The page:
A second-place finish at its home invitational wasn’t cause for disappointment for the Grand Island Central Catholic boys tennis team on Friday.

The Crusaders had 12 points to champion York’s 16. The Dukes swept the No. 1 divisions while Central Catholic took both No. 2 categories.

“I knew that York’s very talented,” GICC coach James Lowry said. “I would say them and Mount Michael are the favorites going into state. There’s some others like McCook that could sneak in there, but on paper I would say it’s Mount Michael and York.

“For us to split with (York) today and for us to get them in both No. 2s, that’s pretty good. Ones, we got beat in both of them, but it was about what I expected. I was really happy with both of our No. 2s today. That was big wins for them.”

Daniel Martinez only dropped a total of three games over his three wins to take first at No. 2 singles.

“Daniel is undefeated at No. 2 singles on the year heading into the homestretch, which is impressive,” Lowry said.

The No. 2 doubles team of Jacob McNamara and Jack Friesen saw their closest win come 8-4 against York.

“No. 2 doubles just keep improving and believe in it,” Lowry said. “They play smart tennis and don’t play outside themselves. They don’t go down the line when you shouldn’t. They hit it in and go to the net to try to win. They play doubles the right way, and I like that.”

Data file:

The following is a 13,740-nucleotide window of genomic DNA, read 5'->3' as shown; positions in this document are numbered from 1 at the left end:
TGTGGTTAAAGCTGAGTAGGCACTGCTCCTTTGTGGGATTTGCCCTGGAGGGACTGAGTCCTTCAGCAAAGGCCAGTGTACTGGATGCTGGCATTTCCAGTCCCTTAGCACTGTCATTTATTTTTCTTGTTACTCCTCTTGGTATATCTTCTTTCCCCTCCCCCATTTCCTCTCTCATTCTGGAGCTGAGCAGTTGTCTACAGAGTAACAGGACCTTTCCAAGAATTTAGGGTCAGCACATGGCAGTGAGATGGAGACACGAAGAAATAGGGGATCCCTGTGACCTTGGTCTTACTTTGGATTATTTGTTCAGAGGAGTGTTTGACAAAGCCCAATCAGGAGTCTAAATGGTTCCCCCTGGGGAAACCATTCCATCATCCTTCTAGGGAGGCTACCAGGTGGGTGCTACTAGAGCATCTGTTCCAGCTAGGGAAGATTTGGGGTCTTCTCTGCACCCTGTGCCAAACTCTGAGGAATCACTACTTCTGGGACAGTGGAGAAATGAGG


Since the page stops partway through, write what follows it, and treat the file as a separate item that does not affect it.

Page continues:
Eli Fox finished second at No. 1 singles with his lone loss to York’s Ty Schneider.

“Eli is playing well right now at No. 1 singles,” Lowry said.

The No. 1 doubles team of Jackson Farias and Jonathan Schardt went 1-2, beating Waverly but losing to Kearney Catholic and York.

“No. 1 doubles have played most of their matches against who I feel will be top five seeds at state,” Lowry said.

“Their record doesn’t look great, but they’re definitely playing quality competition all the time. They just have to believe and stick with the process.”

The invite came with three weeks left in the season.

“We still have work to do, and in three weeks that’s hard to get done,” Lowry said. “That’s why a lot of our kids put in time over the summer, which allows them to do good things.”

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